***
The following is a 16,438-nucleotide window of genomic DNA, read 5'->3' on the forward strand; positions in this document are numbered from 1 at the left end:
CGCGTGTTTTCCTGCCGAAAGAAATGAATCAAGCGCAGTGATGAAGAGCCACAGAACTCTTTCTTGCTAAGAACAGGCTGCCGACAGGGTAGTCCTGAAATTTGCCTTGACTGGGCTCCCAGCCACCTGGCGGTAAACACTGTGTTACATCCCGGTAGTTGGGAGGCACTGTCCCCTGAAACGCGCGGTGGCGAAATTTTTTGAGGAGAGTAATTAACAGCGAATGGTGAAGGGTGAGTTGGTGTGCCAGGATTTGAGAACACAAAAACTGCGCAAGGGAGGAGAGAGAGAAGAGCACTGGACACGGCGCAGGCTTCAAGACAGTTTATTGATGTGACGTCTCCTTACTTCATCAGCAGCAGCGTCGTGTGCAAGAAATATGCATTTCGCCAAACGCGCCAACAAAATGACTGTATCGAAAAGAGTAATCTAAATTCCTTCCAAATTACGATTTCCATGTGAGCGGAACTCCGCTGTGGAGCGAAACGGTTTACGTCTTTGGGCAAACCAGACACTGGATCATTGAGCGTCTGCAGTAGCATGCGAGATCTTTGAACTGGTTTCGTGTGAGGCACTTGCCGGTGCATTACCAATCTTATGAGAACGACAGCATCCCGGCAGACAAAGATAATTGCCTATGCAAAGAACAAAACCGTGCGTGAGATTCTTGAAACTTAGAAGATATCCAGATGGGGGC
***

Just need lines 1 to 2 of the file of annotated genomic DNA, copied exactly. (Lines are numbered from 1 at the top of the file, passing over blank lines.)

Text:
The following is a 16,438-nucleotide window of genomic DNA, read 5'->3' on the forward strand; positions in this document are numbered from 1 at the left end:
CGCGTGTTTTCCTGCCGAAAGAAATGAATCAAGCGCAGTGATGAAGAGCCACAGAACTCTTTCTTGCTAAGAACAGGCTGCCGACAGGGTAGTCCTGAAATTTGCCTTGACTGGGCTCCCAGCCACCTGGCGGTAAACACTGTGTTACATCCCGGTAGTTGGGAGGCACTGTCCCCTGAAACGCGCGGTGGCGAAATTTTTTGAGGAGAGTAATTAACAGCGAATGGTGAAGGGTGAGTTGGTGTGCCAGGATTTGAGAACACAAAAACTGCGCAAGGGAGGAGAGAGAGAAGAGCACTGGACACGGCGCAGGCTTCAAGACAGTTTATTGATGTGACGTCTCCTTACTTCATCAGCAGCAGCGTCGTGTGCAAGAAATATGCATTTCGCCAAACGCGCCAACAAAATGACTGTATCGAAAAGAGTAATCTAAATTCCTTCCAAATTACGATTTCCATGTGAGCGGAACTCCGCTGTGGAGCGAAACGGTTTACGTCTTTGGGCAAACCAGACACTGGATCATTGAGCGTCTGCAGTAGCATGCGAGATCTTTGAACTGGTTTCGTGTGAGGCACTTGCCGGTGCATTACCAATCTTATGAGAACGACAGCATCCCGGCAGACAAAGATAATTGCCTATGCAAAGAACAAAACCGTGCGTGAGATTCTTGAAACTTAGAAGATATCCAGATGGGGGC